The protester first argues that the agency's reference to "lower room rates" in its October 25 letter established that it would enter into an agreement with the lowest priced offeror; the protester states that this interpretation was confirmed by Mr. John Turner, a WES employee. Mr. Turner denies so advising the protester; in any event, the protester neither alleges nor shows that Mr. Turner had authority to modify the express terms of the solicitation. We believe that the agency's October 25 letter clearly spelled out the subordinate role that price would play in its decision and the reasons for giving price less weight than other factors. The protester states that the October 25 letter discussion of per diem rates "meant nothing" to Park Inn. We believe, however, that the letter clearly expressed the agency's apprehension that unless students were assured of receiving the best room and services available for their $41 per diem, they would not take advantage of the agreement; rather they would rent or bring cars and add to the congested parking situation at WES. We do not therefore believe that the protester was entitled to expect award based solely on its lower price.

The protester also challenges the reasonableness of the agency's decision not to award to the lowest cost offeror. Park Inn argues that its rooms are as nice as Magnolia's, that its plans to buy a bus represent the best method of serving WES and that its options are the same as Magnolia's if the bus breaks down. We will examine an evaluation however, only to insure that it was reasonable and consistent with the stated evaluation criteria. Fairfield Machine Co., Inc., B-228015, B-228015.2 Dec. 7, 1987, 87-2 CPD Para. 562. Moreover, the protester has the burden of affirmatively proving its case and mere disagreement with an evaluation does not satisfy this requirement. Structural Analysis Technologies, Inc., B-228020, Nov. 9, 1987, 87-2 CPD Para. 466. As stated above, the primary reason for selection of Magnolia was its firm subcontract agreement with a bus service to provide all required transportation services. This agreement guaranteed service in the event of the vehicle's mechanical breakdown and passenger liability insurance coverage. contract, Park Inn proposed a 1982 commercial type bus to be purchased and operated by Park Inn. Further, our review of the proposals shows that the agency reasonably could determine that the amenities offered by Magnolia were better suited for its needs than those offered by Park Inn. Accordingly, based on the record before us, we have no basis for finding the agency's evaluation to be unreasonable.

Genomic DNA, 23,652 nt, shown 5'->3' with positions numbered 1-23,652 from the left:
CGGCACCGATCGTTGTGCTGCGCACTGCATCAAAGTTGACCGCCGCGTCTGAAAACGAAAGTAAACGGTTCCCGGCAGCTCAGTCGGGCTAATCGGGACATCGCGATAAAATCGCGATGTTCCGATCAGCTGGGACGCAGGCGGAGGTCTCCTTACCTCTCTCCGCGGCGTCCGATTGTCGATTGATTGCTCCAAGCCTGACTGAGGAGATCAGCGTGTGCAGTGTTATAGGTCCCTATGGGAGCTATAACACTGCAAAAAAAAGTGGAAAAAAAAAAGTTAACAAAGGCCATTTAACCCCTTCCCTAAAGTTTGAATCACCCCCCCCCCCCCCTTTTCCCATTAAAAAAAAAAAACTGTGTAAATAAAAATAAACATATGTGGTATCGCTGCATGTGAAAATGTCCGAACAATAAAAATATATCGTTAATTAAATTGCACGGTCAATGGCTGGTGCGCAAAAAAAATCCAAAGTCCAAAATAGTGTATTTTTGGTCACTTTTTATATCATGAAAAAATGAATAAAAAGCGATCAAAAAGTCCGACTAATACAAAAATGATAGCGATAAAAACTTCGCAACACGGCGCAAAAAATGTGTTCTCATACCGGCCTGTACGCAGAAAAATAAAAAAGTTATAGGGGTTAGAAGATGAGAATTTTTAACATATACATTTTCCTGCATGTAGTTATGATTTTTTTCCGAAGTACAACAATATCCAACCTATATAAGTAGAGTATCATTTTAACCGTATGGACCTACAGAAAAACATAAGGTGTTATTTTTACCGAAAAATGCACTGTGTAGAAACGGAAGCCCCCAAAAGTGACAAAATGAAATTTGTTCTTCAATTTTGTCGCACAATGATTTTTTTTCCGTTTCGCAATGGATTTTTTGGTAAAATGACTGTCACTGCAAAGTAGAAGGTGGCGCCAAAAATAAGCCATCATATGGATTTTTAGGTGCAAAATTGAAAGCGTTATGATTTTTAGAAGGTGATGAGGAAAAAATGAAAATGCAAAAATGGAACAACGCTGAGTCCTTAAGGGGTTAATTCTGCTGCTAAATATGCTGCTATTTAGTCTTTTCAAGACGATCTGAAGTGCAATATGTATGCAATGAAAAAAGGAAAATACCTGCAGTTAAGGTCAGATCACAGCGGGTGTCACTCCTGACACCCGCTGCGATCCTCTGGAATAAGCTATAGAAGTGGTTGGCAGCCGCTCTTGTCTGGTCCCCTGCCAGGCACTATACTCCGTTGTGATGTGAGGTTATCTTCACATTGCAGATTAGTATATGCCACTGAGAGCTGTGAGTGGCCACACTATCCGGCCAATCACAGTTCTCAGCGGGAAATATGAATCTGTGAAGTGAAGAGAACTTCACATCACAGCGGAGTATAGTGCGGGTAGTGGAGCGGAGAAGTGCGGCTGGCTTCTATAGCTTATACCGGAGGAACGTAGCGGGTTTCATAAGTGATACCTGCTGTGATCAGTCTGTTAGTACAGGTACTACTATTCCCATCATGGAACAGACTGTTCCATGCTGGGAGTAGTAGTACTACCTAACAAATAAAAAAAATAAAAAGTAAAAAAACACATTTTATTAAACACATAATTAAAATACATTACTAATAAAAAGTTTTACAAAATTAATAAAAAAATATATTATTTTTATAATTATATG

The protest is denied.

/1/ The agency argues that its agreement with Magnolia is not a procurement for services and that our office therefore has no jurisdiction to decide this protest. We disagree, because, in our view, WES is obtaining valuable services, formerly performed by agency employees, and vehicles under contract from the selected motel, even though it is not directly paying the motel for these services. See T.V. Travel, Inc., et al., 65 Comp.Gen. 109 (1985), 85-2 CPD Para. 640; Gino Morena Enterprises, 66 Comp.Gen. 231 (1987), 87-1 CPD Para. 121.